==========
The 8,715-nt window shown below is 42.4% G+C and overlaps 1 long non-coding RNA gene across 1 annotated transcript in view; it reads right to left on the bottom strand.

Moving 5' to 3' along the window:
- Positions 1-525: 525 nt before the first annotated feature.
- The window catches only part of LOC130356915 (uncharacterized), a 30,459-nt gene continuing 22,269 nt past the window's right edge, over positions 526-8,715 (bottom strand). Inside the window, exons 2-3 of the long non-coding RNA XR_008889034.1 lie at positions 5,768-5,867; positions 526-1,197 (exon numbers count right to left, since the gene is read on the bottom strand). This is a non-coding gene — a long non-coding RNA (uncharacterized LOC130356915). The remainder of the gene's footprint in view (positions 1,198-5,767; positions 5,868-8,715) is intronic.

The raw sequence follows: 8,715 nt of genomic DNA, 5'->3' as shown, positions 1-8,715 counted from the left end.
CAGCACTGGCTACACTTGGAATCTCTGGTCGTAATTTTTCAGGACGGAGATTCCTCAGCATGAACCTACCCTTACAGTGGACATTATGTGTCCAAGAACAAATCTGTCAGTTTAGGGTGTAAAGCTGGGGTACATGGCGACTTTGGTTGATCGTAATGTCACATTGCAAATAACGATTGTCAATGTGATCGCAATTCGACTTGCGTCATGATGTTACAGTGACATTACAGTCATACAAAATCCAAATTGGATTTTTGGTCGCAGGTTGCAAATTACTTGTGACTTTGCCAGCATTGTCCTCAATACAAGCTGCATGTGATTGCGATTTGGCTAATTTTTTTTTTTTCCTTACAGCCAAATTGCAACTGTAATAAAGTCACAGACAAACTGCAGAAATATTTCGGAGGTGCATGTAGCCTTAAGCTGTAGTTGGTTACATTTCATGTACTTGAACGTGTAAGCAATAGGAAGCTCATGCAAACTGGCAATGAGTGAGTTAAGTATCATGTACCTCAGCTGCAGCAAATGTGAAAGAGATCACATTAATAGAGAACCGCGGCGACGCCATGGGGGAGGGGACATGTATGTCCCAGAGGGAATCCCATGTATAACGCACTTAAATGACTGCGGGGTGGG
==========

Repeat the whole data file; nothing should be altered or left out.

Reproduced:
The 8,715-nt window shown below is 42.4% G+C and overlaps 1 long non-coding RNA gene across 1 annotated transcript in view; it reads right to left on the bottom strand.

Moving 5' to 3' along the window:
- Positions 1-525: 525 nt before the first annotated feature.
- The window catches only part of LOC130356915 (uncharacterized), a 30,459-nt gene continuing 22,269 nt past the window's right edge, over positions 526-8,715 (bottom strand). Inside the window, exons 2-3 of the long non-coding RNA XR_008889034.1 lie at positions 5,768-5,867; positions 526-1,197 (exon numbers count right to left, since the gene is read on the bottom strand). This is a non-coding gene — a long non-coding RNA (uncharacterized LOC130356915). The remainder of the gene's footprint in view (positions 1,198-5,767; positions 5,868-8,715) is intronic.

The raw sequence follows: 8,715 nt of genomic DNA, 5'->3' as shown, positions 1-8,715 counted from the left end.
CAGCACTGGCTACACTTGGAATCTCTGGTCGTAATTTTTCAGGACGGAGATTCCTCAGCATGAACCTACCCTTACAGTGGACATTATGTGTCCAAGAACAAATCTGTCAGTTTAGGGTGTAAAGCTGGGGTACATGGCGACTTTGGTTGATCGTAATGTCACATTGCAAATAACGATTGTCAATGTGATCGCAATTCGACTTGCGTCATGATGTTACAGTGACATTACAGTCATACAAAATCCAAATTGGATTTTTGGTCGCAGGTTGCAAATTACTTGTGACTTTGCCAGCATTGTCCTCAATACAAGCTGCATGTGATTGCGATTTGGCTAATTTTTTTTTTTTCCTTACAGCCAAATTGCAACTGTAATAAAGTCACAGACAAACTGCAGAAATATTTCGGAGGTGCATGTAGCCTTAAGCTGTAGTTGGTTACATTTCATGTACTTGAACGTGTAAGCAATAGGAAGCTCATGCAAACTGGCAATGAGTGAGTTAAGTATCATGTACCTCAGCTGCAGCAAATGTGAAAGAGATCACATTAATAGAGAACCGCGGCGACGCCATGGGGGAGGGGACATGTATGTCCCAGAGGGAATCCCATGTATAACGCACTTAAATGACTGCGGGGTGGG